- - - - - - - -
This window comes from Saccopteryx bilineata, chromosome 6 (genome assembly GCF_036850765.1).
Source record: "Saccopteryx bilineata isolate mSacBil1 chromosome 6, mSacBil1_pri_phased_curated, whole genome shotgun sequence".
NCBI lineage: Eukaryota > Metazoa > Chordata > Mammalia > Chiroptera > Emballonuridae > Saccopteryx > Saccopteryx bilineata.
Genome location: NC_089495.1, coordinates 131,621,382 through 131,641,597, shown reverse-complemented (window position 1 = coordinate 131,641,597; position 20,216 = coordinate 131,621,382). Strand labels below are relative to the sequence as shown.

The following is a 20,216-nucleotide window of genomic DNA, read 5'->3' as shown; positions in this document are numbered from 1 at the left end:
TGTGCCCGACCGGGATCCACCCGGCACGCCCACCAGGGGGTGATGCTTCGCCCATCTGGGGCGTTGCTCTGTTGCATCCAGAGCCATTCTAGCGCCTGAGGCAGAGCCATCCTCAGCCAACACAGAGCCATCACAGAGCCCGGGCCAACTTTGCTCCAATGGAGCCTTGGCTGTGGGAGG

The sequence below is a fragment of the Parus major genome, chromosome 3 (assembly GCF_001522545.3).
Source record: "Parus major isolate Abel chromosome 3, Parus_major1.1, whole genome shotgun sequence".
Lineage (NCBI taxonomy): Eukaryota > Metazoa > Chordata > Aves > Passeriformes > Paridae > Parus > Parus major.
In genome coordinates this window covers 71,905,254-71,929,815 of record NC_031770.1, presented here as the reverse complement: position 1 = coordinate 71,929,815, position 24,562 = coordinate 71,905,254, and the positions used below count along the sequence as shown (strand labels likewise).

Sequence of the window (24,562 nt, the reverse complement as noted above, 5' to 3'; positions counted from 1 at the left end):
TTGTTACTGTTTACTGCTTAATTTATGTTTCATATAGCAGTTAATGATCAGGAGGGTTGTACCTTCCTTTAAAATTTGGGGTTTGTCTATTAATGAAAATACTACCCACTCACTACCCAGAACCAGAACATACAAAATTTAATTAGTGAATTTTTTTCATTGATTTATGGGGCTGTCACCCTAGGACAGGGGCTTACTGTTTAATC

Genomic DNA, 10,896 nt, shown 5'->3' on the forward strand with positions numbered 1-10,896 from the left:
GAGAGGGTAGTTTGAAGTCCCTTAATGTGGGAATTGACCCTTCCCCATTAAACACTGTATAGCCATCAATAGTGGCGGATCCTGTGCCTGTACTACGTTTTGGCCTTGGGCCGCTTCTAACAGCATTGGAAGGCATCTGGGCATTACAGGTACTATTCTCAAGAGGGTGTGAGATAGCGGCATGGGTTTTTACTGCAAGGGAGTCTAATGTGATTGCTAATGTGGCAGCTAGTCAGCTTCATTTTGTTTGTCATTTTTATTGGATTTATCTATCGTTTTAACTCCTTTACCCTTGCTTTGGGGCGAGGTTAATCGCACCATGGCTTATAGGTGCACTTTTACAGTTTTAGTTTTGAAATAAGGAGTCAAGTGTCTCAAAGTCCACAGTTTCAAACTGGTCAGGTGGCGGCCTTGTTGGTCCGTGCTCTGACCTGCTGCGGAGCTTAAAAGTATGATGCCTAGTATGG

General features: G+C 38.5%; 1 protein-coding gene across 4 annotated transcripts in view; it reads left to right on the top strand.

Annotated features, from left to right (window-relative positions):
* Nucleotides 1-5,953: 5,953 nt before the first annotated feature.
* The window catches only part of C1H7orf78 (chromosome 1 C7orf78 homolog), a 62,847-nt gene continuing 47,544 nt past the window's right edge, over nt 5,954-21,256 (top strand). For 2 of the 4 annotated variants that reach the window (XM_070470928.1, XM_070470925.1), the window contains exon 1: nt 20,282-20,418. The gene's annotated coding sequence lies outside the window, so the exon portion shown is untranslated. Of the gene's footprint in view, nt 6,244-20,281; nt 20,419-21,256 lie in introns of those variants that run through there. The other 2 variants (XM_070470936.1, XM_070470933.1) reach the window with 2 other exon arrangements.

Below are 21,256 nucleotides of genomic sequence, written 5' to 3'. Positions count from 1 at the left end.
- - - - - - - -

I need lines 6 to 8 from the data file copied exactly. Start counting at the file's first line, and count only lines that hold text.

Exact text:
TGTGCCCGACCGGGATCCACCCGGCACGCCCACCAGGGGGTGATGCTTCGCCCATCTGGGGCGTTGCTCTGTTGCATCCAGAGCCATTCTAGCGCCTGAGGCAGAGCCATCCTCAGCCAACACAGAGCCATCACAGAGCCCGGGCCAACTTTGCTCCAATGGAGCCTTGGCTGTGGGAGG

The sequence below is a fragment of the Parus major genome, chromosome 3 (assembly GCF_001522545.3).
Source record: "Parus major isolate Abel chromosome 3, Parus_major1.1, whole genome shotgun sequence".